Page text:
A correct resort to history militates in favor of the decision we announce today. In the instant action, plaintiff Serio charges the Defendants with fraud. In this context, it is by no means irrelevant to note that claims of fraud historically were an important subject of the chancellor's jurisdiction. In England the chancellors regularly "interferred" in cases where, owing to the rigidity of the law, the enforcement of the strict legal right was clearly contrary to equity. Fraud was one of the chief grounds for this "interference". 1 Holdsworth, A History of English Law 454-459 (7th ed. 1956).

Couple this with more recent legal history wherein fraud has become a principal basis for an award of punitive damages. Fowler Butane Gas Co. v. Varner, 244 Miss. 130, 141 So. 2d 226, 233 (Miss. 1962); Woodall v. Ross, 317 So. 2d 892, 896 (Miss. 1975). We have here a case where the core charge made by Plaintiff Serio in his complaint is "collusive, deceitful and fraudulent conduct". Complete relief, Serio charges, requires temporary and permanent injunctive relief, an accounting, actual and punitive damages.[2] Our chancery courts delight to *462 do complete justice and not by halves. Griffith, Mississippi Chancery Practice, § 36 (2d Ed. 1950).

If Plaintiff can prove his charges, there is no sensible reason why all relief to which he may be entitled should not be afforded by a single court the chancery court. Seen in this light, the case at bar is a proper one to reconsider Mississippi's limitation on the power of its chancery courts in proper cases to assess punitive damages. The power to grant complete relief in fraud cases should be vested in the chancellors within whose jurisdiction such cases historically were heard.


Other states have recognized there is no reason why courts of equity should be held without the power to award punitive damages in proper cases. Indiana: Hedworth v. Chapman, 135 Ind. App. 129, 192 N.E.2d 649, 650-651 (Ind. App. 1963); Iowa: Charles v. Epperson & Co., 258 Iowa 409, 137 N.W.2d 605, 617-618 (Iowa 1965); Tennessee: Bryson v. Bramlett, 204 Tenn. 347, 321 S.W.2d 555 (Tenn. 1958); Texas: International Bankers Life Ins. Co. v. Holloway, 368 S.W.2d 567, 582-584 (Tex. 1963).

For example, the Supreme Court of Iowa in the Charles case cited above recognizes that "The modern trend is for an equity court to award ... (punitive) damages... ." 137 N.W.2d at 618. The Court continues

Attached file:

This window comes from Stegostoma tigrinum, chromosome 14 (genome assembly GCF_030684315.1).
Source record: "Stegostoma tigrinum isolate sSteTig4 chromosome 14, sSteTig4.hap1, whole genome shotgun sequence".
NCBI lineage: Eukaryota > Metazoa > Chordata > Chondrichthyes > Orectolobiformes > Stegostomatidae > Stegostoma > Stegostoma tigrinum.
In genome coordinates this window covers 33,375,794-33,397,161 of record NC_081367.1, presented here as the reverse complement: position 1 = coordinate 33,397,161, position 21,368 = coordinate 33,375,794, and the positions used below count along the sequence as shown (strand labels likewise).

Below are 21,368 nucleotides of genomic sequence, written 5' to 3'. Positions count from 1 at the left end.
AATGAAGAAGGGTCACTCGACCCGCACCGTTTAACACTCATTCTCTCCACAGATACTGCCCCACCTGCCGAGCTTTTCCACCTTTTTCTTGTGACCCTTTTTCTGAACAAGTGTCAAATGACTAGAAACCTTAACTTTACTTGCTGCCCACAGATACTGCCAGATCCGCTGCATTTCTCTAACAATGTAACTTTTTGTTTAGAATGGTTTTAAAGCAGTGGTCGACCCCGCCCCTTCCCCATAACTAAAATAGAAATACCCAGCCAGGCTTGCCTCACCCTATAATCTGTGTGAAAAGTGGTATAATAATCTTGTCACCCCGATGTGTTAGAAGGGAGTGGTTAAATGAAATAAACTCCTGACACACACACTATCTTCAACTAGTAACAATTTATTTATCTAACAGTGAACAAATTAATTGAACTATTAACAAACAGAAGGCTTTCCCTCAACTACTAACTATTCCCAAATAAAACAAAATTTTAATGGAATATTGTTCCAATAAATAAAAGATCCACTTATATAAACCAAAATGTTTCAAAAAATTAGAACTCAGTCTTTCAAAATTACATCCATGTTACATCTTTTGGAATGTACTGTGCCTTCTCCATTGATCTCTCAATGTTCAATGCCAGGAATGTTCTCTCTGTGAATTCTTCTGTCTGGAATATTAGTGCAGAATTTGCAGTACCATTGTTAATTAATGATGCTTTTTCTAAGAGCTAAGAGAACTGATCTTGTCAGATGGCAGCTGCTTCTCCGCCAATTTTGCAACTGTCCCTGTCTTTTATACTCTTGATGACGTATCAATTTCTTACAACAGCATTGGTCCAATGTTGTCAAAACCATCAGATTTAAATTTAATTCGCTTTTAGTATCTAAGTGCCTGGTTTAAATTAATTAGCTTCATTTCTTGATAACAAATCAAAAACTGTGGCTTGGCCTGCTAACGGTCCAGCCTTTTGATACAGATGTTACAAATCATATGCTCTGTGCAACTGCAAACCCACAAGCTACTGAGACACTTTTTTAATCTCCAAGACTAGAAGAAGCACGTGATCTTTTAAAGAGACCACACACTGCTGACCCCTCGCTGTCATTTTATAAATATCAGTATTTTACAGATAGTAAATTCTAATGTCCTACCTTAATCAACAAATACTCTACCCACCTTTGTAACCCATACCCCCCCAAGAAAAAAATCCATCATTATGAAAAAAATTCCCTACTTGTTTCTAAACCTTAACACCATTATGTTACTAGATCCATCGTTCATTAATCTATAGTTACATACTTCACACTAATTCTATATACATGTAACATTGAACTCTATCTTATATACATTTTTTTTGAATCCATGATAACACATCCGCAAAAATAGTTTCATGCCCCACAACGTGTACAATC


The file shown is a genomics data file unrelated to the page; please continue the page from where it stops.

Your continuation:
"No reason appears why recovery should be less or different in this case [a stockholder's derivative action traditionally of equity cognizance] than in one brought by the corporation at law. The reason to punish the wrongdoer and set an example is the same in one case as the other." 137 N.W.2d at 618.

The Court then concluded with this statement

"We hold that an equity court may in its discretion award exemplary damages for an intentional act of fraud." Id.

Turning to the State of Indiana, we find the Hedworth case cited above holding that the view adopted in this opinion, that punitive damages may be recovered in our chancery courts, "more fully carries out the theory of broad powers of the equity court." 192 N.E.2d at 651.


The rule in Mississippi that chancery courts have no power to award punitive damages may have been well established. Our recent cases, to be sure, have routinely cited the rule, as though there were no doubt concerning its viability. See, e.g., Carl v. Craft, 258 So. 2d at 241; Subscribers Casualty Reciprocal Exchange v. Totaro, supra, 370 So. 2d at 1342-1343. But matters have not always been thus.

In a 1911 case, the Court seemed to recognize that the power to award punitive damages was well within a chancellor's discretion. Hines v. Imperial Naval Store Co., 101 Miss. 802, 58 So. 650 (1911). In that case the Court stated

"The imposition of this punishment [an assessment of punitive damages] lies as completely in the discretion of the chancellor as it does in the jury in cases tried by a jury." 101 Miss. at 806, 58 So. 650.

*463 It is true that the Court in Hines held that plaintiff could not recover punitive damages. But the clearly stated basis for this holding was that the chancellor had not abused his discretion in denying punitive damages, not that the chancellor had no power to entertain the prayer for punitive damages in the first place.

That Hines was not an aberration is made clear by the 1929 decision in Neal v. Newburger Co., 154 Miss. 691, 123 So. 861 (1929). In Neal this Court remarked

"We think, under the evidence, that the chancellor would have been justified in awarding appellant punitive damages for the wrongs and injuries done her by appellees, if in his judgment he had seen fit to do so, ..." 154 Miss. at 699, 123 So. 861.